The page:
• Second, why did Hamas begin this war by firing its rockets into Israel?  When the Egyptian Army overthrew the Muslim Brotherhood in Egypt, Hamas lost its key ally in the Middle East.  [Hamas is the official Palestinian branch of the Muslim Brotherhood.]  Furthermore, Hamas has also alienated its principal supporter, Iran, when it opposed Bashar Al-Assad in the Syrian Civil War.  Finally, there is considerable evidence that the people of Gaza were turning against the Hamas leadership due to corruption, lack of economic opportunity and the priority Hamas has of spending its tax revenue and considerable foreign aid on its ongoing war with Israel.  Thus, Hamas did what it has done in the past?provoke Israel, which would logically produce significant civilian casualties and thereby increase support and empathy for the Hamas position worldwide.  It matters little to Hamas (and to Israel?s critics apparently) that Israel has a legal right as a sovereign nation to defend its border and its people from Hamas rockets and the labyrinth of tunnels designed to kill and kidnap Israelis.  But, the Hamas strategy may be faulty this time.  As New York Times reporter, David Kirkpatrick, demonstrates, Egypt has actually led a coalition of Arab states?including Jordan, Saudi Arabia and the United Arab Emirates?to oppose Hamas, and in effect side with Israel in its opposition to Hamas.  These Arab states remain vehemently opposed to political Islam and the various facets of the so-called ?Arab Spring.?  More significantly, Egypt and other Arab states, especially the Persian Gulf monarchies of Saudi Arabia and the United Arab Emirates, are aligning with Israel in common opposition to Iran, which has been funding Hamas.  When Secretary of State John Kerry turned to Turkey and Qatar for help in mediating the Hamas-Israel war, he offended Egypt and these other Arab states and seemed to be less hostile to Hamas and thus less supportive of Israel.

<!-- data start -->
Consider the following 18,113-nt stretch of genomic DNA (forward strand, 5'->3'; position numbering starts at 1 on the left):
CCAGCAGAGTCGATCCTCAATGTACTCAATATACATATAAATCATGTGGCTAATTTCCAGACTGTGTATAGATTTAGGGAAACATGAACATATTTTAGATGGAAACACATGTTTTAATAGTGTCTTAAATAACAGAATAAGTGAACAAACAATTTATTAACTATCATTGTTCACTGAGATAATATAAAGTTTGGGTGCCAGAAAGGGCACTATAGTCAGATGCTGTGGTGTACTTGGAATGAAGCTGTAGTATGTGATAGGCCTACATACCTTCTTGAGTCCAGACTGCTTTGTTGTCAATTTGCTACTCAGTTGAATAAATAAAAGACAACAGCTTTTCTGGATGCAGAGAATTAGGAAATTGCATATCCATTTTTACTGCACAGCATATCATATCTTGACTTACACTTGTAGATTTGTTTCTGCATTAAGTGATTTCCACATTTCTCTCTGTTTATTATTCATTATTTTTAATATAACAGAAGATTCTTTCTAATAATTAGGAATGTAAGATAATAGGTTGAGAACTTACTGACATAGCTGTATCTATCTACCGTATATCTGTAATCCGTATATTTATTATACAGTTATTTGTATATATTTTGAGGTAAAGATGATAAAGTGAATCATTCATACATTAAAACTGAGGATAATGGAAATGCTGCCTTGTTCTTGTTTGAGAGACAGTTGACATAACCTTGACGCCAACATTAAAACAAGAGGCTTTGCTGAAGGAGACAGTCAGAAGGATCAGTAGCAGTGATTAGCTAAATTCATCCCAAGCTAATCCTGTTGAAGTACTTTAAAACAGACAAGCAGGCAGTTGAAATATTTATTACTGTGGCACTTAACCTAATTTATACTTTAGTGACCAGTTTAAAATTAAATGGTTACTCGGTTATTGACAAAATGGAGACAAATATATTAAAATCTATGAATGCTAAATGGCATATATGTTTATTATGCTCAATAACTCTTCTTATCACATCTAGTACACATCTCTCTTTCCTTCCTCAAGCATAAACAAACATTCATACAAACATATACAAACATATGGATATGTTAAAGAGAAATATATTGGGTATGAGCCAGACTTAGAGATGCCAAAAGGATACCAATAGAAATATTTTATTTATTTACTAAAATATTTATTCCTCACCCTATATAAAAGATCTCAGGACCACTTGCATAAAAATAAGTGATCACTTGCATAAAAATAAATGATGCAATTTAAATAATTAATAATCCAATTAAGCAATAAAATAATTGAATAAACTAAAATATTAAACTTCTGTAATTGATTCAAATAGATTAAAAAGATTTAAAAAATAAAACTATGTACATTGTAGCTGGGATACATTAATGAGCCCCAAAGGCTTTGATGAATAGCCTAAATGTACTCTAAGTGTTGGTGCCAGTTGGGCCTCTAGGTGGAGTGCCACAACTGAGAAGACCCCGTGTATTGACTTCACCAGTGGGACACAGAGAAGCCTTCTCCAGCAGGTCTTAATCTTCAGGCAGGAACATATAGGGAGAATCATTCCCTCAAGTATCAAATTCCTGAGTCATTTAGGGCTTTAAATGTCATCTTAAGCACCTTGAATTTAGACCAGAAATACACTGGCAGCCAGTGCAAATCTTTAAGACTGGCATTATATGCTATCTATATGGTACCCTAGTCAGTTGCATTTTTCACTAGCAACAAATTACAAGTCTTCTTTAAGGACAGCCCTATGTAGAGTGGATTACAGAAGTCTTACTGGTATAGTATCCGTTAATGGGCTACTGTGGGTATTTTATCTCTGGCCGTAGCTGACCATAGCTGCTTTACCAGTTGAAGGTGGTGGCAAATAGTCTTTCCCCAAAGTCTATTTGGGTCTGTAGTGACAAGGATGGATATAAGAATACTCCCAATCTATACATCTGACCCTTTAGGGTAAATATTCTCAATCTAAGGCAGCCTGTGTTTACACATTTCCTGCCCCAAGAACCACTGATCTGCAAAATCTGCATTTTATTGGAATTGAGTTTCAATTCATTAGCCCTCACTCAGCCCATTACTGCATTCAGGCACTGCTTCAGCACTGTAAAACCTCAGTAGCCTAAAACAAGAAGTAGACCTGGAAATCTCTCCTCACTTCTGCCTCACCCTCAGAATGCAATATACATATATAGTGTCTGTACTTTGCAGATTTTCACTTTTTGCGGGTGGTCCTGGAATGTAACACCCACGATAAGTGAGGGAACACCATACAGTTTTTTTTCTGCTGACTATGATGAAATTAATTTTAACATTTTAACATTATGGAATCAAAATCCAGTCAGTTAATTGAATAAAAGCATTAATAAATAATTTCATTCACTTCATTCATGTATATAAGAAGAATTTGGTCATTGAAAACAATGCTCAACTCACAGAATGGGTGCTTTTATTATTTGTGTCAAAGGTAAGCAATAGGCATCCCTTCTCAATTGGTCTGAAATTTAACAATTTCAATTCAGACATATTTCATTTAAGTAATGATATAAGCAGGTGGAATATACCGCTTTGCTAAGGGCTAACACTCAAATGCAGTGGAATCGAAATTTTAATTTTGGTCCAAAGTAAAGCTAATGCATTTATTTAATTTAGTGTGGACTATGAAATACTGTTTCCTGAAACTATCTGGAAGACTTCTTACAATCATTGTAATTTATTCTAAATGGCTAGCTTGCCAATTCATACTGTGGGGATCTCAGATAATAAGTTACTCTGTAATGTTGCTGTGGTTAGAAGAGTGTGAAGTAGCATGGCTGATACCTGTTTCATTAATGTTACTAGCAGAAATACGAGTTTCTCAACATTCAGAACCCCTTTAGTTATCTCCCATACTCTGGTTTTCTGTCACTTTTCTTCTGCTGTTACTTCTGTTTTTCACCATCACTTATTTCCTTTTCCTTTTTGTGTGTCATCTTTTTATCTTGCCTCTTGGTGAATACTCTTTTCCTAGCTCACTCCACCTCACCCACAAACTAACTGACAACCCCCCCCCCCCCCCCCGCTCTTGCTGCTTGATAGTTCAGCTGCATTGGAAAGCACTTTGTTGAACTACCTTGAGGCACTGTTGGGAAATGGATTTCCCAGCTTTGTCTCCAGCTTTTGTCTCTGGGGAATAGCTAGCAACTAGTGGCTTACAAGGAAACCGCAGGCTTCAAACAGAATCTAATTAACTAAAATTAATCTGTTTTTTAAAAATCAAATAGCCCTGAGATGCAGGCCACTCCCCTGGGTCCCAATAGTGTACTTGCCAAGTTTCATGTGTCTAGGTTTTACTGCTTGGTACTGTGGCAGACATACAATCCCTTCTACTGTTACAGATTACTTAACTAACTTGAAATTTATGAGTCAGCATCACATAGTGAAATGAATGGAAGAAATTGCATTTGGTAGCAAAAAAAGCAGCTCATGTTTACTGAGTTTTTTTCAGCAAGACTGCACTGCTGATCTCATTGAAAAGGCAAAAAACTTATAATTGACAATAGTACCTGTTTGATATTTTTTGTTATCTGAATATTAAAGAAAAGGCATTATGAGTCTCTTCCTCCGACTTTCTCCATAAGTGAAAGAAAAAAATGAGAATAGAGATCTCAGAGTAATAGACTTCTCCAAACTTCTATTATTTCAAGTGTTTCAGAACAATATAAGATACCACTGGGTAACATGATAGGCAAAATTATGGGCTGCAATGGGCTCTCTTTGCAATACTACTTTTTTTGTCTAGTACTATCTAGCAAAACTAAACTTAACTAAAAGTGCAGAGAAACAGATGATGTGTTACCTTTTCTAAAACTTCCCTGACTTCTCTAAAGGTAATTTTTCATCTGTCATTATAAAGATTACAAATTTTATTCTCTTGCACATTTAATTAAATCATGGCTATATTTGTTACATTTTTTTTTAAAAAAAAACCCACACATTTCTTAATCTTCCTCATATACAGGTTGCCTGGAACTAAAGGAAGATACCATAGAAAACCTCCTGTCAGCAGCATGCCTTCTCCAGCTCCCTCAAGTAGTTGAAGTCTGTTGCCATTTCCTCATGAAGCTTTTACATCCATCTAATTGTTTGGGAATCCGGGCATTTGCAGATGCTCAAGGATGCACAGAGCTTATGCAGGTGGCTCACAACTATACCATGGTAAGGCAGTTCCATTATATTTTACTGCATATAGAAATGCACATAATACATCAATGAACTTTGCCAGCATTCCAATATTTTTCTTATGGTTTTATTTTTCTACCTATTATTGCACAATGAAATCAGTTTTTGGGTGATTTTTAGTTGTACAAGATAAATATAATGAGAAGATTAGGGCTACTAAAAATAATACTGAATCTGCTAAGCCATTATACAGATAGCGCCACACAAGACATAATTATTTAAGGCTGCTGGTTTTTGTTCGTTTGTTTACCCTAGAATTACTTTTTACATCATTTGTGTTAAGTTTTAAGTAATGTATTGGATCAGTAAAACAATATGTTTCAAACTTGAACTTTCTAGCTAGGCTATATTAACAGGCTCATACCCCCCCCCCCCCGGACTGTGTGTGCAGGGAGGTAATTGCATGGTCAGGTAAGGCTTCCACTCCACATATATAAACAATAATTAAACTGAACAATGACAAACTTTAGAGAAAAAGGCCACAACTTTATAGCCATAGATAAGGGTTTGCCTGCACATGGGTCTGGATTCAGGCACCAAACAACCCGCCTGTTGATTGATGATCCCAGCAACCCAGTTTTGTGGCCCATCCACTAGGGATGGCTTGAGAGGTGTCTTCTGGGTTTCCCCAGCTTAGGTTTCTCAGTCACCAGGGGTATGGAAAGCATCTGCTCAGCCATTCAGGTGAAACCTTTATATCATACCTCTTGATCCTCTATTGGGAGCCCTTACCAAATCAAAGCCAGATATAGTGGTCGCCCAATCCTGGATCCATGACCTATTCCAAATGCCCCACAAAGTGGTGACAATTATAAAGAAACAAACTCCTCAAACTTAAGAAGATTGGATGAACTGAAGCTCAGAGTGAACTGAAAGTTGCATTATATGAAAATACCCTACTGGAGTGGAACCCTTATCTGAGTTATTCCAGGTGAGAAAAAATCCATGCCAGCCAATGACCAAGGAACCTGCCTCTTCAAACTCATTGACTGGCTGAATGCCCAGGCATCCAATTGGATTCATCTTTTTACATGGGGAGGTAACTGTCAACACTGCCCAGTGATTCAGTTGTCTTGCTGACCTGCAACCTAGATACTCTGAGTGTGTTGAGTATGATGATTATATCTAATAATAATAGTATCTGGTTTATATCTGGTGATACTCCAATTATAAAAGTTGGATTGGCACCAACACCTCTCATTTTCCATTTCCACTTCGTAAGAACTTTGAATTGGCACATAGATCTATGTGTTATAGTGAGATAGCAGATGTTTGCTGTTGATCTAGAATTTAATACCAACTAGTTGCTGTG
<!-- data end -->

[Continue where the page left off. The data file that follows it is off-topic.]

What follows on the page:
• Third, why was everyone so stymied by Secretary Kerry?s outreach to Turkey and Qatar?  Last week, John Kerry was in the Middle East, flying between various capitals but then decided to fly to Paris to negotiate with Hamas allies, Turkey and Qatar.  The Palestinian Authority and Egypt were excluded from these initial talks.  In talking with these nations, Kerry was undermining Egypt?s cease-fire proposal, which Israel had accepted and which the entire Arab League had backed.  These negotiations with Turkey and Qatar in Paris in effect met all of the Hamas demands.  This is why virtually everyone was so enraged by Kerry?s actions.  The best and wisest strategy for the US, argues columnist Charles Krauthammer, is ?to endorse and solidify this emerging axis of moderate pro-American partners (Israel, Egypt, Jordan, Saudi Arabia, the United Arab Emirates and other Gulf States, as well as the Palestinian Authority [under Mahmoud Abbas]) intent on seeing Islamist radicalism blunted and ultimately defanged.?  It defies credulity why Kerry did this, but it explains why virtually everyone in the Middle East (and both conservatives and liberals in America) were incensed.  All of Kerry?s efforts with Turkey and Qatar failed.  The parties are now back in Cairo, discussing the original Egyptian proposal.